Learning never stops: Harnessing the power of network connectivity in education

Round-the-clock internet activity has revolutionised the way students and teachers approach learning. Caroline Donnelly find out more...

The internet has made it easier than ever to connect with knowledgeable people from across the globe and access up-to-date information about an infinite number of topics.  

At the touch of a button, or the swipe of a tablet screen, anyone can be instantly connected to the resources they need to develop new skills, acquire qualifications and expand their knowledge at any time of the day.

Increased bandwidth provides teachers and pupils with faster access to more information from the classroom or at home and improves communication and collaboration.

And that's not gone unnoticed by the academic sector who regularly draw on the power of the internet to engage and educate students in a variety of new and innovative ways.

It's for this reason, despite the budgetary constraints the education sector often finds itself under, that investing in network connectivity should be a top priority, argues Anton Murphy, business development manager at InTechnology Managed Services.

"Increased bandwidth provides teachers and pupils with faster access to more information from the classroom or at home and improves communication and collaboration," he says. 

"Beyond this, reliable network connectivity increases pupil motivation by creating a quicker pace of learning to drive better lesson outcomes and crucially frees up IT departments to spend more time supporting other IT priorities."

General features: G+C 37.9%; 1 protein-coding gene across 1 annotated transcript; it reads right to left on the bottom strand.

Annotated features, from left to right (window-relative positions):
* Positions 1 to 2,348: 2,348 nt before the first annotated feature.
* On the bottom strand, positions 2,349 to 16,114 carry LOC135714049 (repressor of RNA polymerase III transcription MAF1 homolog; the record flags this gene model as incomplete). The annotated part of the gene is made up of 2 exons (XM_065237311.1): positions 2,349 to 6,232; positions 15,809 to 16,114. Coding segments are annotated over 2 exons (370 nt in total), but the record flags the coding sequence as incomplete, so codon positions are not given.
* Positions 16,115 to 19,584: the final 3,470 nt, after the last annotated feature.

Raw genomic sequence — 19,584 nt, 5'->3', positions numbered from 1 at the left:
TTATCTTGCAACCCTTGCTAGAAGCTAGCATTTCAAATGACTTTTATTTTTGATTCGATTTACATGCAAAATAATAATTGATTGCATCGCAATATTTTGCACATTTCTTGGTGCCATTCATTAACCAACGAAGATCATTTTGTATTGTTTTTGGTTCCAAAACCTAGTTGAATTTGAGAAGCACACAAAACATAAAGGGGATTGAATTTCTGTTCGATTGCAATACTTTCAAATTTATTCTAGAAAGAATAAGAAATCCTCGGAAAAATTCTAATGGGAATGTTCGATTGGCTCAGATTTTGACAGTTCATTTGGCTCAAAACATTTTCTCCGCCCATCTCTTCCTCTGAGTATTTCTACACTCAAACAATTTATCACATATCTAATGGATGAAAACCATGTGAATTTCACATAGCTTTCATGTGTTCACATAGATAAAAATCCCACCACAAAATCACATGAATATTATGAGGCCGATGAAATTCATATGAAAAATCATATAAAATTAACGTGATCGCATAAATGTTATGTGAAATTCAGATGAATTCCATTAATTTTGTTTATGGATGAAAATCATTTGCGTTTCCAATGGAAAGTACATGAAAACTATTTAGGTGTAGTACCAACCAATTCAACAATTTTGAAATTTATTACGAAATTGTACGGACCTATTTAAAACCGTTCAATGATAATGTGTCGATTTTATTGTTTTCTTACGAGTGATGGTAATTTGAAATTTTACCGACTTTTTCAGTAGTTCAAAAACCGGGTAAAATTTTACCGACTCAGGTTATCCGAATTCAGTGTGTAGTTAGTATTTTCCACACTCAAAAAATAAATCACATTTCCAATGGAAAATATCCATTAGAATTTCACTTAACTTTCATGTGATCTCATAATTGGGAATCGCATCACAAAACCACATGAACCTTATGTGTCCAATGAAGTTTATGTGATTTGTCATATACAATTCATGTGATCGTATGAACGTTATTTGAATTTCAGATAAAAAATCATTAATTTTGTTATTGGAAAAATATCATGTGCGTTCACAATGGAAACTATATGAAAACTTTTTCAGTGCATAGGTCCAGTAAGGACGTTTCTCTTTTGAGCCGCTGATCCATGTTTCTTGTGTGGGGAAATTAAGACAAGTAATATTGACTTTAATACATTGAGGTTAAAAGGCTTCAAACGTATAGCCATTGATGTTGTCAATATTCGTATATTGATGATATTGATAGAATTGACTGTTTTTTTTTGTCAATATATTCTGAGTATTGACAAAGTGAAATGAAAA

Sharing knowledge

A robust Wi-Fi network is a key requirement in most modern classrooms, as many schools now provide students with access to laptops and tablets so they can take advantage of cloud-based learning tools and digital textbooks.

And any unscheduled downtime can have a detrimental impact on students, according to Mario di Mascio, executive director at Virgin Media Business.

His company has been working with the education consortium the London Grid for Learning to improve the quality of network access for 2,500 of the capital's schools since 2011 through the deployment of fibre optic broadband.

"You have to make sure you provide a consistent high level of service, because if you lose that one hour of connectivity, then you lose one hour of learning and that's an hour the students are never going to get back," he says. 

It's normal for schools and universities to host intranets for their students to login to out of hours where they can pick up homework tasks, request assistance with assignments and access additional learning materials.

A good example of this comes in the form of education technology firm Canvas; a provider of virtual learning platforms who launched in the UK in March 2014 after winning over the US education sector with its cloud-based offerings.

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